Because Iron Foundry is a fork from Cloud Foundry, there's just enough of a relationship between the two that VMware can claim .Net support with Cloud Foundry. In fact, VMware can claim the support with very little direct development effort itself -- obviously a benefit of its open source and developer outreach strategy around Cloud Foundry.
VMware could, at a later time, take the open-sourced Iron Foundry code and offer native .Net support within the base Cloud Foundry open source project and in its related commercial offerings. Considering that Microsoft is aggressively pushing Hyper-V into VMware ESX environments, there's sure to be a desire at VMware to fight on Microsoft's turf.
However, Iron Foundry is a third-party offering, over which VMware holds little say. If it falls flat against Windows Azure, VMware loses very little. After all, thanks to Tier 3, VMware didn't have to divert its development attention from its Java-based offerings on Cloud Foundry.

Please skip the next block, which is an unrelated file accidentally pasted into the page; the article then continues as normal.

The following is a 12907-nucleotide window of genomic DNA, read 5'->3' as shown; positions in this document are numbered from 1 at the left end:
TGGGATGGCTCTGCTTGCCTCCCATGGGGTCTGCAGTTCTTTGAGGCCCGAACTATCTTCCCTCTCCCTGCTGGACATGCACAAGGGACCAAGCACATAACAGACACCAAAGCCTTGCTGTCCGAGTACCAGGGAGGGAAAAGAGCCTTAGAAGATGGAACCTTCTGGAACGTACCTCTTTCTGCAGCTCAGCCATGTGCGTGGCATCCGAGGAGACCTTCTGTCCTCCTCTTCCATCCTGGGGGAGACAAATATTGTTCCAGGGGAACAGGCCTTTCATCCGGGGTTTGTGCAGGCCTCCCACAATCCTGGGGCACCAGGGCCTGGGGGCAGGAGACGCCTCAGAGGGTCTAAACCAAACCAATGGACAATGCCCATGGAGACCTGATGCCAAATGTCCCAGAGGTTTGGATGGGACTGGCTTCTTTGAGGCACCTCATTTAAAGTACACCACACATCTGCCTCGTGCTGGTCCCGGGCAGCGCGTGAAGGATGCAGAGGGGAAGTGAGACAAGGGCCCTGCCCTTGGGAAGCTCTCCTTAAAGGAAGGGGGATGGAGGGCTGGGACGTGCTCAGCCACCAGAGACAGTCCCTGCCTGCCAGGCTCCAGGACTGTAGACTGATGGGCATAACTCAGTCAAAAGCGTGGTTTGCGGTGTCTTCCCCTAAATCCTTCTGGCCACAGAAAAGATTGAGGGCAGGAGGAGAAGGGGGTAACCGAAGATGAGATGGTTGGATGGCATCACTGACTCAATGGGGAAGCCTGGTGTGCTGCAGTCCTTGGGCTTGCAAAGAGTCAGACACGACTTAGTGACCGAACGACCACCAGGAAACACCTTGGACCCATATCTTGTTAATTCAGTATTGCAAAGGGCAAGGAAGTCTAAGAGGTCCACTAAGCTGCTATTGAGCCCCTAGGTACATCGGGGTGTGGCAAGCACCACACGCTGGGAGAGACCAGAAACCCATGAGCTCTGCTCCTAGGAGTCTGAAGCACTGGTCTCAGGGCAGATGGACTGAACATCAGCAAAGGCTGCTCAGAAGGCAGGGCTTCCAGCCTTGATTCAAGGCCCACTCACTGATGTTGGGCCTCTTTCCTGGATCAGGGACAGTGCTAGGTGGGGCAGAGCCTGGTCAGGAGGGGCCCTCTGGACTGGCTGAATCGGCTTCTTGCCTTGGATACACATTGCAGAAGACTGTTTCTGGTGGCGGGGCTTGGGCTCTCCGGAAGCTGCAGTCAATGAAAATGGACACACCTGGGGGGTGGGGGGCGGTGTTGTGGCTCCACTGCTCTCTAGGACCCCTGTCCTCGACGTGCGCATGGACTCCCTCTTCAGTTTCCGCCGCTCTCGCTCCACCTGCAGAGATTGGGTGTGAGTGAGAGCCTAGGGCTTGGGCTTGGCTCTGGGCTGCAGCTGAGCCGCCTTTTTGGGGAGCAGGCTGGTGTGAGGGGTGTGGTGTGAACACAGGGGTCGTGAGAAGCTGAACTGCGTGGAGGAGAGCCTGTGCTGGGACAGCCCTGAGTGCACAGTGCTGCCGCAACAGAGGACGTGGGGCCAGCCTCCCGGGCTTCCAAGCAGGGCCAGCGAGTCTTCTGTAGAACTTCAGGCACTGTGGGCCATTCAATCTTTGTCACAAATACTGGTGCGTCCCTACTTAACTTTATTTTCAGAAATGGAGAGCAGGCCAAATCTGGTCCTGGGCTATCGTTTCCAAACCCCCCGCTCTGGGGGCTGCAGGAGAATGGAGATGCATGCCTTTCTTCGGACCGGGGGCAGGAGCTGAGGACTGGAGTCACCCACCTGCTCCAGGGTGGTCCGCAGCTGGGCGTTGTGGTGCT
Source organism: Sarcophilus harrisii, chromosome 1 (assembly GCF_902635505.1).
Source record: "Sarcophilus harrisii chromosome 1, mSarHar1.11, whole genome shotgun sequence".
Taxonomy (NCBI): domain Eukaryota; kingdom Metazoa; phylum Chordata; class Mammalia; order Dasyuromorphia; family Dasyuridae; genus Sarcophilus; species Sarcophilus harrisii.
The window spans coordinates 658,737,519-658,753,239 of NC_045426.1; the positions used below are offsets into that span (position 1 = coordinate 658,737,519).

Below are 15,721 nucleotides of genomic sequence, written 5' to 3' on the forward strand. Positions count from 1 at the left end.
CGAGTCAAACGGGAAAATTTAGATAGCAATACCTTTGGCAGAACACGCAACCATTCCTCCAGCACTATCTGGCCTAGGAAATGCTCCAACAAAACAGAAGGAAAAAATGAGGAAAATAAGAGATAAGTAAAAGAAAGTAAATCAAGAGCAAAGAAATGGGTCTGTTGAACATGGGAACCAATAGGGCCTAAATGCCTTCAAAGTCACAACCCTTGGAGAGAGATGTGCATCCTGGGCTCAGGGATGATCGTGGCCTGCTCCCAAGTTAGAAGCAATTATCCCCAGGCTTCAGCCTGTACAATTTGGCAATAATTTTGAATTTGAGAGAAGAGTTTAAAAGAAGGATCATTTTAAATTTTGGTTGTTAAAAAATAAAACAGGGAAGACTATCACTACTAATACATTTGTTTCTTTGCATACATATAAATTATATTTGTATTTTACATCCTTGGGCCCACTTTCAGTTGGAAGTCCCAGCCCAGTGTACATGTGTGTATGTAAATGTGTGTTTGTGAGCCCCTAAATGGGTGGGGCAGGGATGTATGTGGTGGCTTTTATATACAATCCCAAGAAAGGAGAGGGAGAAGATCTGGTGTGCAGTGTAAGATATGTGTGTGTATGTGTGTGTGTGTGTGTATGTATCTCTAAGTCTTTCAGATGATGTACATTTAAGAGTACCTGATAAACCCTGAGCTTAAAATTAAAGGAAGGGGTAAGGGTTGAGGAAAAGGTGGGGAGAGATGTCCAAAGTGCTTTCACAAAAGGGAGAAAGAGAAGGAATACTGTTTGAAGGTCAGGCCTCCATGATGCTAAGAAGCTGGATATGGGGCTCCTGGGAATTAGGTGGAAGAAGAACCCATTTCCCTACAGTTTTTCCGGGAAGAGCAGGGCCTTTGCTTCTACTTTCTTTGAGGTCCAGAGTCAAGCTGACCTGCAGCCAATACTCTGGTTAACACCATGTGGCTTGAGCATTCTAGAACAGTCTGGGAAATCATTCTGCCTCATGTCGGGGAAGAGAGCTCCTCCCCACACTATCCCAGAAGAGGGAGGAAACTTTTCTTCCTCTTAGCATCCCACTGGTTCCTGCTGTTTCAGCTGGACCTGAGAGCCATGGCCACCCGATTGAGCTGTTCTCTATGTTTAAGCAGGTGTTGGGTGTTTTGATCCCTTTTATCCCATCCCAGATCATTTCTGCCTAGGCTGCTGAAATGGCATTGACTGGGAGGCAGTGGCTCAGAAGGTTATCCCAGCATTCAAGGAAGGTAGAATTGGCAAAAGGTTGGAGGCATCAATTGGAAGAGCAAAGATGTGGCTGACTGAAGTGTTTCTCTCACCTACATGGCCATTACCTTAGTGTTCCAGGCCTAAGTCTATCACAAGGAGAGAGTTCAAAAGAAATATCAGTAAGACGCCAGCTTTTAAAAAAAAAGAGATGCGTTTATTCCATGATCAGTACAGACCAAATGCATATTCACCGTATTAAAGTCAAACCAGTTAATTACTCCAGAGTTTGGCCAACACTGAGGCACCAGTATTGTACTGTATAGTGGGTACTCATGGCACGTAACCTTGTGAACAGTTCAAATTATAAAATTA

On the other hand, Microsoft faces the threat of Iron Foundry attracting developer attention away from Windows Azure. Until now, Microsoft has been able to expand Windows Azure into areas such as Tomcat, Node.js, and Hadoop support without having to worry about its bread-and-butter offering: support for .Net-based applications in the cloud.
Having to compete for .Net application workloads will take resources away from Microsoft's efforts to grow platform support for non-Microsoft technologies on Windows Azure -- especially if VMware actively supports or even acquires Tier 3. Such VMware involvement could prove attractive to .Net customers seeking an alternative to Windows Azure.
I should state: "The postings on this site are my own and don't necessarily represent IBM's positions, strategies, or opinions.
This article, "Microsoft Azure gets an open source rival," was originally published at InfoWorld.com. Read more of Savio Rodrigues's Open Sources blog and follow the latest developments in open source at InfoWorld.com. For the latest business technology news, follow InfoWorld.com on Twitter.